Uncertainty and low prices are driving the fact that demand is not keeping up with supply. Speaking generally about the performance of the provider sector at the NDS NSW Conference recently, University of Western Australia lead investigator, Penny Knight said the next 24 months are likely to be crucial if providers are unable to meet demand for services. “This obviously has significant policy implications and real life implications for people with disability,” she said.

Less than half of disability service providers surveyed for the State of the Disability Sector Report 2017 could meet all demand and the outlook for 2018 suggests the supply gap will continue to widen with only 43 per cent, compared to 53 per cent in 2016, expected to meet demand. This affects not only investment into the sector, but also organisations investing into the sector as well, Knight said. “In terms of forecast the same is true with expectations of capacity, because if prices are high organisations will flow into the service, if prices and profit margins are low then the fallout is noticeable.”

More alarmingly, one in 10 is considering pulling out of providing services to the disability sector entirely. “The reality is that many suppliers are providing a broad range of services, not just disability, such as mental health and childhood services, support, so the barriers to entering and exiting the disability sector are quite low.”

Knight said while this suggest a combination of factors are causing stress in the sector why, with all the money and optimism flowing in from the NDIS is the industry, that always shows 100 per cent support of the policy initiative, not responding? And why are organisations not growing in order to keep up with supply? One of the key issues is profitability with nearly half reporting either making a profit or breaking even and 20 per cent making a loss.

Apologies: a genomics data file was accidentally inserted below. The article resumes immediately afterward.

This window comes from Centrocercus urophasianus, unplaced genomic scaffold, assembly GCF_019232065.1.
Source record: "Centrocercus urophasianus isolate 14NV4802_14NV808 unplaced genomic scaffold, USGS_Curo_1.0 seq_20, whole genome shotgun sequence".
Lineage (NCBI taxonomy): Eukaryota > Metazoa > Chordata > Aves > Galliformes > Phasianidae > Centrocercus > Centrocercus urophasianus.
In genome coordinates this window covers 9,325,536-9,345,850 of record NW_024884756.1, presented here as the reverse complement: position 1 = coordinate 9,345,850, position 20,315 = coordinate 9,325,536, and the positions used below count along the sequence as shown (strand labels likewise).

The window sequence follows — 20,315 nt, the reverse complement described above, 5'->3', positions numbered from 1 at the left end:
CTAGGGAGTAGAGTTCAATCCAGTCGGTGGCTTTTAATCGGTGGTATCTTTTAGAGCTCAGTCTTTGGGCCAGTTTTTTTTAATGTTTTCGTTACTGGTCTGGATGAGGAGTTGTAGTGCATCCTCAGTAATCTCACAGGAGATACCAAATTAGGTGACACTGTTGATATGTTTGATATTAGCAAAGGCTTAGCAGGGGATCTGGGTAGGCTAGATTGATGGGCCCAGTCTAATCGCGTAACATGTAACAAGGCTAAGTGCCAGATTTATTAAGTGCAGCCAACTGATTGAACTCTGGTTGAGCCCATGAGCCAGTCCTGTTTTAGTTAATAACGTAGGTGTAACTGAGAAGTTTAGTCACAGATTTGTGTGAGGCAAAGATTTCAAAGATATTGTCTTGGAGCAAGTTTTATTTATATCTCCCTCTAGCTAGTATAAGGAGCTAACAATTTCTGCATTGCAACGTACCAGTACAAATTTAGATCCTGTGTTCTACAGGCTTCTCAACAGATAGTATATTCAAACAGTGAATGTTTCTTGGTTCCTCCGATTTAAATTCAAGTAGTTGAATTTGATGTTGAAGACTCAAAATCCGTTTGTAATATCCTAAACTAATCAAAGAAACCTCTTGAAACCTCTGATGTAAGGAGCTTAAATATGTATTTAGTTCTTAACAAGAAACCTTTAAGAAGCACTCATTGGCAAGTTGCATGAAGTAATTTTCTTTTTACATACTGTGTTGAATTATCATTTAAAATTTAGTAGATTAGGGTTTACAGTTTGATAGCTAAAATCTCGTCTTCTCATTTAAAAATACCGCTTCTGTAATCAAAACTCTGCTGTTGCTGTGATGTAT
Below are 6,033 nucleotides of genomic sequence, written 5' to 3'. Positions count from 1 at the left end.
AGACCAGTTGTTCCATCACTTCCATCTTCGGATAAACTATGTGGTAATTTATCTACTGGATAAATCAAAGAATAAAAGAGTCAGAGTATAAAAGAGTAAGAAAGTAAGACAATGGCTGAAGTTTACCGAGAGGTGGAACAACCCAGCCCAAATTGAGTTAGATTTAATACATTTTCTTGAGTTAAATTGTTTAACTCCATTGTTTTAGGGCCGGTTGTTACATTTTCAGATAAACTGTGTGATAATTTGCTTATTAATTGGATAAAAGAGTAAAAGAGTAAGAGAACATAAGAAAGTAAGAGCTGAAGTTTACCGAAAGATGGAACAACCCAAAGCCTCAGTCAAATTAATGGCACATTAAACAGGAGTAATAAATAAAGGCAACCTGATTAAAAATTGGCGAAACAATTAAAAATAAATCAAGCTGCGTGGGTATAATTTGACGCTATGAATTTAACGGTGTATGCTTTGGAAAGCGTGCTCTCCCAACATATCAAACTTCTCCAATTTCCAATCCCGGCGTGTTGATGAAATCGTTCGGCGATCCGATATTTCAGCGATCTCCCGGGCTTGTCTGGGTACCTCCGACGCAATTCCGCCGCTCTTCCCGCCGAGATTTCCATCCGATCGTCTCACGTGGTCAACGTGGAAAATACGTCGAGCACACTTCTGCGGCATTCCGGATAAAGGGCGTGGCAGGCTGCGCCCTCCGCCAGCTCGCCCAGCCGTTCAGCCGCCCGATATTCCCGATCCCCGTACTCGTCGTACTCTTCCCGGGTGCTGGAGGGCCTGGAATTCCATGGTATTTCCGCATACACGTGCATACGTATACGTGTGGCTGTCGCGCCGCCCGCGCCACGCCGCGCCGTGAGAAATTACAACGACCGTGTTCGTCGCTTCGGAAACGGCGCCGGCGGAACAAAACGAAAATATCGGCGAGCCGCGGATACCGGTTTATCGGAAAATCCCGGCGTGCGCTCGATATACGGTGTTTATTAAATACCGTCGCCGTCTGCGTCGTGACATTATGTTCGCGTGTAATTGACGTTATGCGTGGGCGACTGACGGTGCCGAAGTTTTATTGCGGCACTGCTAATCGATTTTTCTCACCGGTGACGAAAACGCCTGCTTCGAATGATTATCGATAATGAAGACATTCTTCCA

Is it normal for organisations to make a loss? “The answer is yes as it is not unusual for many to make losses up to three or four years in a row on the basis of investing and developing while in transition,” she said. “However, this has implications for the future investment of the sector and whether this is sustainable, and, given the complex changes within the sector, is debatable.” According to the report only four in 10 disability service providers rate their financial position as ‘strong’ or ‘very strong’ and two-thirds worry they won’t be able to provide services at NDIS prices. In short, business confidence has dampened.

“Until we see some potential change in profitability and expectations of growth it is going to be a struggle to attract major investment into the sector. Without positivity there will be an ongoing issue with increasing supply. What we are seeing are early signs of is a polarisation of sector profit, with some making profits and some making losses, and few in the middle of the curve.”

Government in negative territory

Sentiment towards government handling of the NDIS has become increasingly negative in the past year with 74 per cent of survey respondents ‘disagree’ or ‘strongly disagree’ that government is anticipating or responding to the needs of organisations. In 2016, 58 per cent of respondents disagreed or strongly disagreed that the National Disability Insurance Agency (NDIA) is working well with providers. This increased to 67 per cent this year.

“Clearly, the NDIA needs to be more engaged in the sector with the policy environment remaining uncertain. It comes back to sustainability of the financial investment,” Knight said.

“In summary, low profit expectations is impacting sustainability in the market. Next year will be critical for the sector with a lot of organisations struggling as they move to transition with profitability options becoming more extreme. Despite this, there is optimism with the industry keen to get the NDIS right.”